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Home & Garden | Product Spotlight

Getting the Most from Your Tarps

October 6, 2017

Tarps are a Northwest essential, whether you own a ranch out in Eastern Washington or a homestead in the Willamette Valley.  The right tarp can keep the rain at bay, cover the RV, and keep your firewood dry. It’s all about protecting your property from the elements, keeping ATVs accessible, and ensuring your equipment makes it through another Northwest winter. Here are a few tips to get the most from your tarps.

Picking the Right Tarp

At Coastal Farm & Ranch, you’ll find a huge selection of tarps, including heavy-duty models designed to withstand anything Mother Nature can dish out. First, measure out how much tarp you need. Sizes range from 6’x8’ to 30’x60’.

Coastal tip: There is a difference between tarp cut sizes and finished sizes. The size listed on most tarps is the cut size, which can be 4-inches smaller than labeled.

Next, pick a tarp that will do the job. Foremost heavy-duty silver/brown reversible tarps offer ultraviolet treated protection, a cross weave in the fabric, and super heavy-duty industrial polyethylene. Or choose a Foremost drawstring tarp for easy access. For serious applications, canvas tarps can offer a lot of protection from the elements, including wind.

Covering Your Grill

If your grill cover has seen better days, create your own with a smaller tarp. To cinch the bottom around your grill, just take one of the plastic ends (hooks) off a longer bungee cord and weave it through the grommets. Knot the end once you’ve reached the last grommet.

Keep Your ATVs Accessible

If you don’t have a custom-fit ATV cover, you can use a 10x10 tarp to completely cover your ATV or other small vehicle. To cinch the bottom around your ATV, take one of the plastic hook ends off a longer bungee cord and weave it through the grommets. Knot the end once you’ve run out of bungee. Use several bungee cords to create your cinching mechanism.

Protecting Deck Furniture

Depending on how much deck furniture you have, you will need a larger tarp for this one. Look for a 20’x20’ tarp that includes reinforced grommets. Lay the tarp over the stack and secure it with washers and screws directly into your deck. If you’re on a patio or don’t want to make a hole in your deck, anchor the tarp with heavy-duty tarp clips and milk jugs filled with sand.

Covering the Woodpile

If you can measure a cord of wood, then you know what size tarp you need. To make it easy to access your chopped wood, use tent stakes and heavy-duty rope to anchor the tarp.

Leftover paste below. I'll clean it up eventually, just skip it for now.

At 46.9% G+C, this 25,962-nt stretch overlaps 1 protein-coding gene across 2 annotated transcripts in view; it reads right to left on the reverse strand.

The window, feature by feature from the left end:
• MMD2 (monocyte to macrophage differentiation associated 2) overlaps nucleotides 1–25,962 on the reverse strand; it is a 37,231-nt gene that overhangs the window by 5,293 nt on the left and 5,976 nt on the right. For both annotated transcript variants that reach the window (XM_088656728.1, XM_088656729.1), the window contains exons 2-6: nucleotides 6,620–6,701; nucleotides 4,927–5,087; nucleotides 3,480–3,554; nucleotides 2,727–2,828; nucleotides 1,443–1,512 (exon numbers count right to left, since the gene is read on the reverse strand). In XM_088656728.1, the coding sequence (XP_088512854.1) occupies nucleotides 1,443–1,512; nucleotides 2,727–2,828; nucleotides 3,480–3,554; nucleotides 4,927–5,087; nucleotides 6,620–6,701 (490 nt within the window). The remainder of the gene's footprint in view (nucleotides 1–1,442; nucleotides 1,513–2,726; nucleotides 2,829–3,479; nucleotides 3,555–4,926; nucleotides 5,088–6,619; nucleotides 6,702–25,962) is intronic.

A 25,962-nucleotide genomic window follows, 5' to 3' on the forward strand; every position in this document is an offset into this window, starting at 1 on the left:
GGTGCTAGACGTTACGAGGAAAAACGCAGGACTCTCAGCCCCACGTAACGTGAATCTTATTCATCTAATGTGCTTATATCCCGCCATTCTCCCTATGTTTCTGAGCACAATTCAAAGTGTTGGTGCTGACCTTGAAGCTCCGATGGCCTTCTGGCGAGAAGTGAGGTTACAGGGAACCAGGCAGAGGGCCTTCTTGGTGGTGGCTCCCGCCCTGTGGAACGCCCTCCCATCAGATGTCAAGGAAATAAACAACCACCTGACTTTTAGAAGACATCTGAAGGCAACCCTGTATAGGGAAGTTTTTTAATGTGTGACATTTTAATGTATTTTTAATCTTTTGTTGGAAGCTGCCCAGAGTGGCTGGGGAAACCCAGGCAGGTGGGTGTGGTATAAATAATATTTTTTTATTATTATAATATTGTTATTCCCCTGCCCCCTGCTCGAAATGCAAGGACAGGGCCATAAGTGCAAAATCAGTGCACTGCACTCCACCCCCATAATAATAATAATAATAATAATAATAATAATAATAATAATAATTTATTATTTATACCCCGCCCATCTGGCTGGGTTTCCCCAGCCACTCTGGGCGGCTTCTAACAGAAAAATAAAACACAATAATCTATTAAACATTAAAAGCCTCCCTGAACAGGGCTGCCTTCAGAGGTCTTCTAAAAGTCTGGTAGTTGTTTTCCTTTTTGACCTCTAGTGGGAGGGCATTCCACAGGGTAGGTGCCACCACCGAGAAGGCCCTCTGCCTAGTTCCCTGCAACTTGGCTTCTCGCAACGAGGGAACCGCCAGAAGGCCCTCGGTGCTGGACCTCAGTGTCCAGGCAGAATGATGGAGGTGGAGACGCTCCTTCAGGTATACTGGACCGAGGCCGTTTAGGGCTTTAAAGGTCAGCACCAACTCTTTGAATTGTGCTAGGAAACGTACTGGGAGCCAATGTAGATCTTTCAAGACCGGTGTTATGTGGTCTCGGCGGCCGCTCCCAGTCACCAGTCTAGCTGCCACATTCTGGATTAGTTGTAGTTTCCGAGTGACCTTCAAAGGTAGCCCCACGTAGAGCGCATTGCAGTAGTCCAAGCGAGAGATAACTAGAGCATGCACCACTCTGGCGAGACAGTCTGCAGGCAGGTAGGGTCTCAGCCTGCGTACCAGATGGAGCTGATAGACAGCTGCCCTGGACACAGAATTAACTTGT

Protecting the Boat

You’re going to need an extra-large tarp for this one. Lay the tarp over the boat and start securing each of the grommets to the boat trailer with bungee cords. If needed, use tarp clips and rope. Just be sure the tarp is completely secure.

Making a Temporary Garage

Owning an extra rig or two is great, but finding room for those vehicles in the garage can be impossible. To protect those cars and trucks from the elements, cover them with a large tarp. Secure the tarp in the vehicle’s wheel wells and in several places on the front and rear bumper.

Take Tarps Hunting 

When you’re out hunting, bring along an extra tarp or two to cover your kitchen area or to add privacy to a makeshift bathroom.

Quick Fix for Leaks

Northwest roofs take a beating. If your home suddenly develops a leak in the middle of the night, quickly cover a large area of your roof with a tarp. Start by laying the tarp over the nearest peak and down to where you feel the leak may be found. (Do not cover any vent piping in the process.) Anchor the tarp to your gutters, down spouts, or bring the rope all the way to the ground and use tent stakes.

You’ll Find Tarps at Coastal

Stop by your Northwest owned and operated Coastal Farm & Ranch where you’ll find all the tarps you need, including special ATV covers. We also carry bungee cords, tie downs and heavy-duty tarp clips to help you protect up your property from our legendary Northwest winters.

Extra Tarp Tips

Direct sunlight will affect any tarp over time – even those with UV protection. Extend the life of your tarp by keeping it partially shaded when possible.

Movement will cause your tarp to wear more quickly. Wind, either from nature or from towing, will shorten the life of your tarp.

Avoid puncturing your tarp. Once a hole is formed, it can be difficult to effectively patch your tarp for extended use.